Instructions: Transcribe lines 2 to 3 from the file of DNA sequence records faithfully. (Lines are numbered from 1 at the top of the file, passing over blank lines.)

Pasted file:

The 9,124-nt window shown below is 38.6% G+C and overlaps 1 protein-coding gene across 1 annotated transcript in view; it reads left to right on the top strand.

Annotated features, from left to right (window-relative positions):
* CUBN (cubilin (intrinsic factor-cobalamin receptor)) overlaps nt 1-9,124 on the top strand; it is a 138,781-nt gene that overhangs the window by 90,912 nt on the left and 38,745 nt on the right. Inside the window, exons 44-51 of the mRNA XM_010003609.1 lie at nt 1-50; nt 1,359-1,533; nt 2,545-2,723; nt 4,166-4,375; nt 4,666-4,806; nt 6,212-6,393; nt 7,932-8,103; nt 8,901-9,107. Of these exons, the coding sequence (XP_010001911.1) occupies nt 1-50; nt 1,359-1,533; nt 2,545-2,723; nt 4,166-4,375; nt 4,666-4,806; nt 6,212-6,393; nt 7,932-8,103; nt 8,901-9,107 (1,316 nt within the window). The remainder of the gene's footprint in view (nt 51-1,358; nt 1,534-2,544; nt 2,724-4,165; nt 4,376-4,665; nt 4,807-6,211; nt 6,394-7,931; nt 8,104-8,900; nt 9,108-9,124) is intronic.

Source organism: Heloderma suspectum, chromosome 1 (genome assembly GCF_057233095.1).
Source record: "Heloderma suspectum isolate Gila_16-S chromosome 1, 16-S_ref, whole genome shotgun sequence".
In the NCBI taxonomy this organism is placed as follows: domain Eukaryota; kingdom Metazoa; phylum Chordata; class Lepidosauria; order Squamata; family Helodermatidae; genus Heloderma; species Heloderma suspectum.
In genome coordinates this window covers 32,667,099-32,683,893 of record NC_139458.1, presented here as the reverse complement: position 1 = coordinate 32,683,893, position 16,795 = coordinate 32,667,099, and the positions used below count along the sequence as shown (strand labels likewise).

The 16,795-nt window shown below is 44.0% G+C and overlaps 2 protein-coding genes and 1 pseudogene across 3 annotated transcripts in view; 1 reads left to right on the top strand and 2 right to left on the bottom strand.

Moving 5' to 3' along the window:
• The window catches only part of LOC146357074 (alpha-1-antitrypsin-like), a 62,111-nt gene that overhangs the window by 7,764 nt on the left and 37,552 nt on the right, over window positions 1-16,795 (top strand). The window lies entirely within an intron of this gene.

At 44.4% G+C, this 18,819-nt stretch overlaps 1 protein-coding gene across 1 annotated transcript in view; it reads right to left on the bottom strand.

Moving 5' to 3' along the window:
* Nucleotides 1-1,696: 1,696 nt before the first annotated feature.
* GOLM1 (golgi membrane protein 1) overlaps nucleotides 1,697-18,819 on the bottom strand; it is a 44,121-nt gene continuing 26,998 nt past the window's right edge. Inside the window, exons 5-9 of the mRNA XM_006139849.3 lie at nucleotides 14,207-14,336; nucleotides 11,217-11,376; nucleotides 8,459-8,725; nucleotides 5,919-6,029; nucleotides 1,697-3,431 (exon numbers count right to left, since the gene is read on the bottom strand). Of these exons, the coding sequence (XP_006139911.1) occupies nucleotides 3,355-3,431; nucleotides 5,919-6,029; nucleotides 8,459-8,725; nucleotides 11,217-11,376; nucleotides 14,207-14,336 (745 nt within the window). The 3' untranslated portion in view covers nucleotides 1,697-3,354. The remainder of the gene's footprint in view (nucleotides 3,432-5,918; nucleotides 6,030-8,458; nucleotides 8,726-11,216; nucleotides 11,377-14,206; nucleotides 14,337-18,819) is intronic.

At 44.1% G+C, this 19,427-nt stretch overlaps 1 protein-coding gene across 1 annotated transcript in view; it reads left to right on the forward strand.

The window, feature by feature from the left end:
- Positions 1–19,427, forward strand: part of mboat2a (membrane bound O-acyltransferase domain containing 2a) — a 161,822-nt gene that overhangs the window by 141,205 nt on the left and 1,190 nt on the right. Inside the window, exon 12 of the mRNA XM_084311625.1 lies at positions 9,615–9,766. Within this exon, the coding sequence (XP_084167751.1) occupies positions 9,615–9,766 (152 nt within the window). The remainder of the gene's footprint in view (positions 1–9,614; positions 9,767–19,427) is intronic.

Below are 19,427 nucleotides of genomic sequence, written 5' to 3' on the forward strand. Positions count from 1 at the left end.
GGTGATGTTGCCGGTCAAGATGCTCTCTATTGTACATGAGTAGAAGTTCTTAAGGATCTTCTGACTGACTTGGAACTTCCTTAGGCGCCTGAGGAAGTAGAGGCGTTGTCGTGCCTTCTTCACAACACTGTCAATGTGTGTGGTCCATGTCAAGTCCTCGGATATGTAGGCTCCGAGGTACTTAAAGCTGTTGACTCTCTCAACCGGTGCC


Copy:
Annotated features, from left to right (window-relative positions):
* CUBN (cubilin (intrinsic factor-cobalamin receptor)) overlaps nt 1-9,124 on the top strand; it is a 138,781-nt gene that overhangs the window by 90,912 nt on the left and 38,745 nt on the right. Inside the window, exons 44-51 of the mRNA XM_010003609.1 lie at nt 1-50; nt 1,359-1,533; nt 2,545-2,723; nt 4,166-4,375; nt 4,666-4,806; nt 6,212-6,393; nt 7,932-8,103; nt 8,901-9,107. Of these exons, the coding sequence (XP_010001911.1) occupies nt 1-50; nt 1,359-1,533; nt 2,545-2,723; nt 4,166-4,375; nt 4,666-4,806; nt 6,212-6,393; nt 7,932-8,103; nt 8,901-9,107 (1,316 nt within the window). The remainder of the gene's footprint in view (nt 51-1,358; nt 1,534-2,544; nt 2,724-4,165; nt 4,376-4,665; nt 4,807-6,211; nt 6,394-7,931; nt 8,104-8,900; nt 9,108-9,124) is intronic.